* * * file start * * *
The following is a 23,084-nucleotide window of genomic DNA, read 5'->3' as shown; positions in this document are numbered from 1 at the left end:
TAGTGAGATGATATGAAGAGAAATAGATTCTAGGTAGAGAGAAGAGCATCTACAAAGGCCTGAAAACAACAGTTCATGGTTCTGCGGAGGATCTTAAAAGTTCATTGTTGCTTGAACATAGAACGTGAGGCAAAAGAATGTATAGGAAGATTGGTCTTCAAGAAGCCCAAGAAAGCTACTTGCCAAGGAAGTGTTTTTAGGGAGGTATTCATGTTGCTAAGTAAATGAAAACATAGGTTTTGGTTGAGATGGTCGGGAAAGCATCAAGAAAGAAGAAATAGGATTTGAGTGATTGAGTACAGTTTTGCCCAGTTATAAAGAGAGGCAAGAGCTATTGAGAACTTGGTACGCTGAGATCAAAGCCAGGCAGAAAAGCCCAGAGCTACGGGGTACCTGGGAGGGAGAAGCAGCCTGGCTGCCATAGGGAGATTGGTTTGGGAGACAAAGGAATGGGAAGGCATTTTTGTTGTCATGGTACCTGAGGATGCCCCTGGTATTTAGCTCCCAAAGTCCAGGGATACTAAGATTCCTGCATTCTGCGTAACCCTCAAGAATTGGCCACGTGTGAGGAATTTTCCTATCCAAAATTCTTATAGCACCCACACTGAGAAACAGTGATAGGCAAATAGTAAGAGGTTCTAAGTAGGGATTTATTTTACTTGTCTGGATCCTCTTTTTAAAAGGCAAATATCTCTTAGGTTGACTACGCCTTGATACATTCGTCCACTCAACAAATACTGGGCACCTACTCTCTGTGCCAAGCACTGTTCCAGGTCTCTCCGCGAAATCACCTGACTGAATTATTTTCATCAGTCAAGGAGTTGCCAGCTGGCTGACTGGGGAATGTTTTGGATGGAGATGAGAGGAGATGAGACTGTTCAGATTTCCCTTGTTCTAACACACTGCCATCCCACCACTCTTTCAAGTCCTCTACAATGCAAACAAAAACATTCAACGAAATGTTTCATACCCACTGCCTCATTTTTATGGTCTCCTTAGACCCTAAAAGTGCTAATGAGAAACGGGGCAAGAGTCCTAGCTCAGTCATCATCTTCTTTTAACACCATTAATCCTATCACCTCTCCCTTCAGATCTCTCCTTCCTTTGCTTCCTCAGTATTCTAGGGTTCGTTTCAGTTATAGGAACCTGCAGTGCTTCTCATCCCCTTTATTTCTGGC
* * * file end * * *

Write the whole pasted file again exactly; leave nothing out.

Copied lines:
The following is a 23,084-nucleotide window of genomic DNA, read 5'->3' as shown; positions in this document are numbered from 1 at the left end:
TAGTGAGATGATATGAAGAGAAATAGATTCTAGGTAGAGAGAAGAGCATCTACAAAGGCCTGAAAACAACAGTTCATGGTTCTGCGGAGGATCTTAAAAGTTCATTGTTGCTTGAACATAGAACGTGAGGCAAAAGAATGTATAGGAAGATTGGTCTTCAAGAAGCCCAAGAAAGCTACTTGCCAAGGAAGTGTTTTTAGGGAGGTATTCATGTTGCTAAGTAAATGAAAACATAGGTTTTGGTTGAGATGGTCGGGAAAGCATCAAGAAAGAAGAAATAGGATTTGAGTGATTGAGTACAGTTTTGCCCAGTTATAAAGAGAGGCAAGAGCTATTGAGAACTTGGTACGCTGAGATCAAAGCCAGGCAGAAAAGCCCAGAGCTACGGGGTACCTGGGAGGGAGAAGCAGCCTGGCTGCCATAGGGAGATTGGTTTGGGAGACAAAGGAATGGGAAGGCATTTTTGTTGTCATGGTACCTGAGGATGCCCCTGGTATTTAGCTCCCAAAGTCCAGGGATACTAAGATTCCTGCATTCTGCGTAACCCTCAAGAATTGGCCACGTGTGAGGAATTTTCCTATCCAAAATTCTTATAGCACCCACACTGAGAAACAGTGATAGGCAAATAGTAAGAGGTTCTAAGTAGGGATTTATTTTACTTGTCTGGATCCTCTTTTTAAAAGGCAAATATCTCTTAGGTTGACTACGCCTTGATACATTCGTCCACTCAACAAATACTGGGCACCTACTCTCTGTGCCAAGCACTGTTCCAGGTCTCTCCGCGAAATCACCTGACTGAATTATTTTCATCAGTCAAGGAGTTGCCAGCTGGCTGACTGGGGAATGTTTTGGATGGAGATGAGAGGAGATGAGACTGTTCAGATTTCCCTTGTTCTAACACACTGCCATCCCACCACTCTTTCAAGTCCTCTACAATGCAAACAAAAACATTCAACGAAATGTTTCATACCCACTGCCTCATTTTTATGGTCTCCTTAGACCCTAAAAGTGCTAATGAGAAACGGGGCAAGAGTCCTAGCTCAGTCATCATCTTCTTTTAACACCATTAATCCTATCACCTCTCCCTTCAGATCTCTCCTTCCTTTGCTTCCTCAGTATTCTAGGGTTCGTTTCAGTTATAGGAACCTGCAGTGCTTCTCATCCCCTTTATTTCTGGC